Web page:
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# Strengthening and Weakening Questions

Free Trial Member
47 karma

Hi guys,

I keep getting strengthening and weakening questions wrong and I can't figure out why... does anyone have any suggestions or helpful tips that help them get through these types of problems?

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• #### Causation/Weakening and Strengthening HelpI find myself having a very hard time understanding the causation strategy and i had a few questions about its use. first off, is this strategy for …

• Member Sage
2891 karma

Hi!

I think that strengthening and weakening questions can be some of the hardest on the LSAT simply because the test writers have an entire world of plausible phenomena to pull from when making correct and incorrect answer choices.

I suppose I should first ask if you have trouble with any particular types of strengthening and wearing questions. Do ones with causal reasoning trip you up more? what about numbers v percentages?

I think that for some of these types of reasoning, spending time on your own to make analogies is very helpful. It is one thing to learn formulaically that saying "X tends to rise with Y" is a correlation and that concluding "X therefore causes Y" is erroneous. It is a very different thing to understand the logic behind it. For questions dealing with that kind of logic, I would start by making some very easy examples for yourself, where the error isn't hard to spot. For example, "every single person who drinks water ends up dying. Therefore, I believe that consuming water causes death." Other examples can be harder to see because the LSAT will play on your prejudices - "Almost every single person who smokes gets lung cancer. Therefore, cigarettes probably contain carcinogens or somehow otherwise cause cancer."

While we realize with real world knowledge that water does not cause death and cigarettes do cause cancer, both of those arguments are logically similar. They are both atrocious. Both take a strong correlation as evidence of causation. Neither conclusion has any business being drawn on the basis of the evidence given for it. Once you get comfortable with making more complex examples for yourself and switching up the words that you use, spotting those mistakes will become a lot easier.

Im just picking on correlation/causation because the LSAT uses that on almost every PT, but I think the same idea applies to all of the other types of reasoning.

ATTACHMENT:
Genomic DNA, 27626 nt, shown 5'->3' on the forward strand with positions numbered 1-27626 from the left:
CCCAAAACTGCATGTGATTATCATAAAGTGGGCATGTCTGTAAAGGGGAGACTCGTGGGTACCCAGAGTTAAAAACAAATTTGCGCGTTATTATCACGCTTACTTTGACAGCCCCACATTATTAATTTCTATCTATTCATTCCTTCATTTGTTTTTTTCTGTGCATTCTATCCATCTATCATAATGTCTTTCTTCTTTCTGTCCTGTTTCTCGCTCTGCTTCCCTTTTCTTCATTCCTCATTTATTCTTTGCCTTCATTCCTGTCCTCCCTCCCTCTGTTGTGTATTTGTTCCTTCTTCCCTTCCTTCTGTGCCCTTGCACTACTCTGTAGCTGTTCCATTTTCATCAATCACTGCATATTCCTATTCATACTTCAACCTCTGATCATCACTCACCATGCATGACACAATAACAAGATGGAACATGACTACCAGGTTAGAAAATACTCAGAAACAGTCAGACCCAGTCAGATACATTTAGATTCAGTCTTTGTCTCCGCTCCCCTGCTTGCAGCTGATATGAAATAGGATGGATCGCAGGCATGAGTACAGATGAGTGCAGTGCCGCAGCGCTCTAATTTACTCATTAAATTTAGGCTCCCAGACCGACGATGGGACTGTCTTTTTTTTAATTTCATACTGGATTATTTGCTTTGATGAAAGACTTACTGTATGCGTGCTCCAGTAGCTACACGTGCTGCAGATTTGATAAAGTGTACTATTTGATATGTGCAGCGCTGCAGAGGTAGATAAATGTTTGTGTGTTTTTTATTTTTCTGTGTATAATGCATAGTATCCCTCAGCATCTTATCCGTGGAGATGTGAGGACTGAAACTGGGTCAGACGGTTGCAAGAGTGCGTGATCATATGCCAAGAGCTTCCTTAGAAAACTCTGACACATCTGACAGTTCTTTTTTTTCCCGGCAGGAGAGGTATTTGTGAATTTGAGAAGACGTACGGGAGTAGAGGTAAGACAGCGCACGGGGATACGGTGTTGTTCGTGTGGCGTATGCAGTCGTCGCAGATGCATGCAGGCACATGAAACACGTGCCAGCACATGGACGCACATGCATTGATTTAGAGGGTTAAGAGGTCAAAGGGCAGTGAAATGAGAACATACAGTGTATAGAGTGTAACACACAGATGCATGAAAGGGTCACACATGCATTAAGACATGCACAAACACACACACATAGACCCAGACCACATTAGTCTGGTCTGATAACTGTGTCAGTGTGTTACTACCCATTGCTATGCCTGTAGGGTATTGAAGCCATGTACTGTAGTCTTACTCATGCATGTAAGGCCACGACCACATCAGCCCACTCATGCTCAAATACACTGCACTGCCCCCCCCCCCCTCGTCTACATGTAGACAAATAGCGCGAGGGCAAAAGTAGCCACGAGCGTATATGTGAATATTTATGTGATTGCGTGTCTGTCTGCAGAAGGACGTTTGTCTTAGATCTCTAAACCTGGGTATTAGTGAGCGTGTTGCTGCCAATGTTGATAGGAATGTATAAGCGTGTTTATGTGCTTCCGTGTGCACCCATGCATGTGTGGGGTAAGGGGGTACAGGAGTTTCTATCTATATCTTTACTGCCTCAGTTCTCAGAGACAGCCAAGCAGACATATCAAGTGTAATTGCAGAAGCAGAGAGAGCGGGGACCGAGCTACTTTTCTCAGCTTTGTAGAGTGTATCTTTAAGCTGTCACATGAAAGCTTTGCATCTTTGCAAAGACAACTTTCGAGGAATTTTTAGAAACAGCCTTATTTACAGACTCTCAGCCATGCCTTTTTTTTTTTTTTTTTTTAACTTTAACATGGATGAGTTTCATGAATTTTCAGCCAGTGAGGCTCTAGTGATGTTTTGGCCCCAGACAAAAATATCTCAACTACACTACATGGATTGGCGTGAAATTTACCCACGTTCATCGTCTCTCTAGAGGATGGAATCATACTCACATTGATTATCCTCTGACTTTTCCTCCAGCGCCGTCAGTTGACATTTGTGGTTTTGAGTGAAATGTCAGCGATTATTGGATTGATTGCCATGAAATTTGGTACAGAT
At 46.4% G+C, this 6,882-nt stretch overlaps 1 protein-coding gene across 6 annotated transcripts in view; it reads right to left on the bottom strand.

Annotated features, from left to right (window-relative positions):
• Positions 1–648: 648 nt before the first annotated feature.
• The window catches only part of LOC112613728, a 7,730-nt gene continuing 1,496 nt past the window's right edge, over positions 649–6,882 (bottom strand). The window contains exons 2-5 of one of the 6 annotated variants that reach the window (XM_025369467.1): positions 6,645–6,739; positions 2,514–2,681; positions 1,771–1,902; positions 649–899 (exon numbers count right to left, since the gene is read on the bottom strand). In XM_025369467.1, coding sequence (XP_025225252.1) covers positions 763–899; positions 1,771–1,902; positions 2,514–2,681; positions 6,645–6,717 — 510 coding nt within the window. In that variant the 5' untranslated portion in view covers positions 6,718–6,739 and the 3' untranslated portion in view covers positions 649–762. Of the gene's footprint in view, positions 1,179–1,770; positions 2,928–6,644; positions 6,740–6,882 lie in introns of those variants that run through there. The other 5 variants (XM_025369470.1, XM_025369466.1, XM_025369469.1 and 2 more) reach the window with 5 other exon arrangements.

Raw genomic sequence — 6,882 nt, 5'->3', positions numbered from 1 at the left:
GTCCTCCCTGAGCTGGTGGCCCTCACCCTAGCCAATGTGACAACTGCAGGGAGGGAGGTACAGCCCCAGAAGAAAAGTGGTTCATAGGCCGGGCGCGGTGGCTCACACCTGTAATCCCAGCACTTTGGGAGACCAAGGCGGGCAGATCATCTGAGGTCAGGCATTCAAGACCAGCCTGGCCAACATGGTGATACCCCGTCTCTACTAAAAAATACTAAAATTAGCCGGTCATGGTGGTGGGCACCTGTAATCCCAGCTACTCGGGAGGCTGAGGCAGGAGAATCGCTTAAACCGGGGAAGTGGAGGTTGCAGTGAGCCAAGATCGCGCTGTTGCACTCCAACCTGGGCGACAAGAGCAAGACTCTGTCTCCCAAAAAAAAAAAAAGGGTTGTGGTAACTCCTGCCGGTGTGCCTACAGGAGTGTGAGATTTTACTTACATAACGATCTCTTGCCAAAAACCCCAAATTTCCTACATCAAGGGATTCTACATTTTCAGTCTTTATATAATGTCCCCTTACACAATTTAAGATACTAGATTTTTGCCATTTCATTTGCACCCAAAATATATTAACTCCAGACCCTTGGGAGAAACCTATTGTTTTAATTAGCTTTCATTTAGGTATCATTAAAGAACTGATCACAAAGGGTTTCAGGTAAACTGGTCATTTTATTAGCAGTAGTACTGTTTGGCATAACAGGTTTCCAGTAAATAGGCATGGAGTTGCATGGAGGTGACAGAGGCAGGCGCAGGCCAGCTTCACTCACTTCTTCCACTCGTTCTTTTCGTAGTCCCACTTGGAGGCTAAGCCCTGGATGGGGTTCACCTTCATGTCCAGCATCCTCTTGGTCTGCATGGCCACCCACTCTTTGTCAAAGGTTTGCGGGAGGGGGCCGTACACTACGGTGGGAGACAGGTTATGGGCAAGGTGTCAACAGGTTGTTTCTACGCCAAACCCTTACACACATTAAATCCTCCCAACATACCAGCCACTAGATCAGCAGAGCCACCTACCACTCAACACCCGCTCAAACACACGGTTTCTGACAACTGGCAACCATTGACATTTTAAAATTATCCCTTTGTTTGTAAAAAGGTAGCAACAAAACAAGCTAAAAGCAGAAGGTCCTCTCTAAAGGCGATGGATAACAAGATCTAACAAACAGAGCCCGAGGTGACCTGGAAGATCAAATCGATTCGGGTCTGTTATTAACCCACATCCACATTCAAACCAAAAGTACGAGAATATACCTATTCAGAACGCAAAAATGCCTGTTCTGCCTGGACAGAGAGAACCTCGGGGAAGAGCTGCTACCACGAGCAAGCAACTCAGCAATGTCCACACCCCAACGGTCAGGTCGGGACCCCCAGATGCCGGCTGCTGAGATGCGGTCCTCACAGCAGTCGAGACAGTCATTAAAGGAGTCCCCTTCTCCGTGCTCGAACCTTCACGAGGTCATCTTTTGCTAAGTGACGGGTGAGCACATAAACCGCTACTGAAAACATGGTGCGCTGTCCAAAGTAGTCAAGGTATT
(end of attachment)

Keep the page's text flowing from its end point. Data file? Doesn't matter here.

Once you are sure that you understand the theory behind the logic, make sure that you are reading the question properly on the test. Make sure you are breaking apart the premises and conclusion. Make sure you know exactly what the premises are saying (some vs most, etc). When you are doing the questions in BR, try covering up the answers. Only look at the stimulus and try to come up with a couple examples of things that would weaken the reasoning on your own. Forcing your brain to go through these mental gymnastics is the best and most efficient to get more comfortable making these determination on the fly, which is exactly what you have to do on the real test.

Good luck! I hope this made sense, let me know if there are specific types of reasoning you struggle with and we can look at those in some more detail!

• Alum Member
edited April 2020 279 karma

For weaken questions, it really helps me to transform them into RRE questions. I think I got this from something JY posted one time.

For example, to answer a weaken question with this stimulus, "Johnny loves pasta, so he must love all Italian food," you would (1) negate the conclusion (Johnny doesn't necessarily love Italian food), and (2) ask it to yourself as a "resolve the discrepancy" question: "How could it be that Johnny doesn't necessarily love all Italian food even though he loves pasta?" or "How could it be that Johnny's loving pasta doesn't prove/guarantee that he loves all Italian food?" The correct answer will be the one that helps to answer your question.

• Member
258 karma

Hello, to add some of my two cents on the strengthening/weakening question on top of the already solid advice given by the other contributors -
1) I always underline the conclusion (the point) first before I read the rest of the stimulus and use that conclusion as an anchor as I continue reading for the support. If that anchor feels like it's detaching because of the wordiness of the stimulus, I'll remind myself of the conclusion again.
2) Try to work on pre-phrasing (predicting what the answer choice might be) before you actually read the answer choices. I've found this to be quite difficult at first, but once I started getting the hang of it, I realized it's helped me really get a more intuitive understanding of the flaw in the stimulus.
3) (this is when you're doing BR) - sometimes, when I'm just typing out the stimulus in my own words, I realize what the problem in the stimulus is (or at least I start realizing that the logic in the stimulus feels unnatural). I think typing out the stimulus helped me understand strengthening/weakening questions better.

• Alum Member
256 karma

I struggle with these questions as well. But the webinars https://7sage.com/webinar/ gave me some clarity. Maybe you can check that out.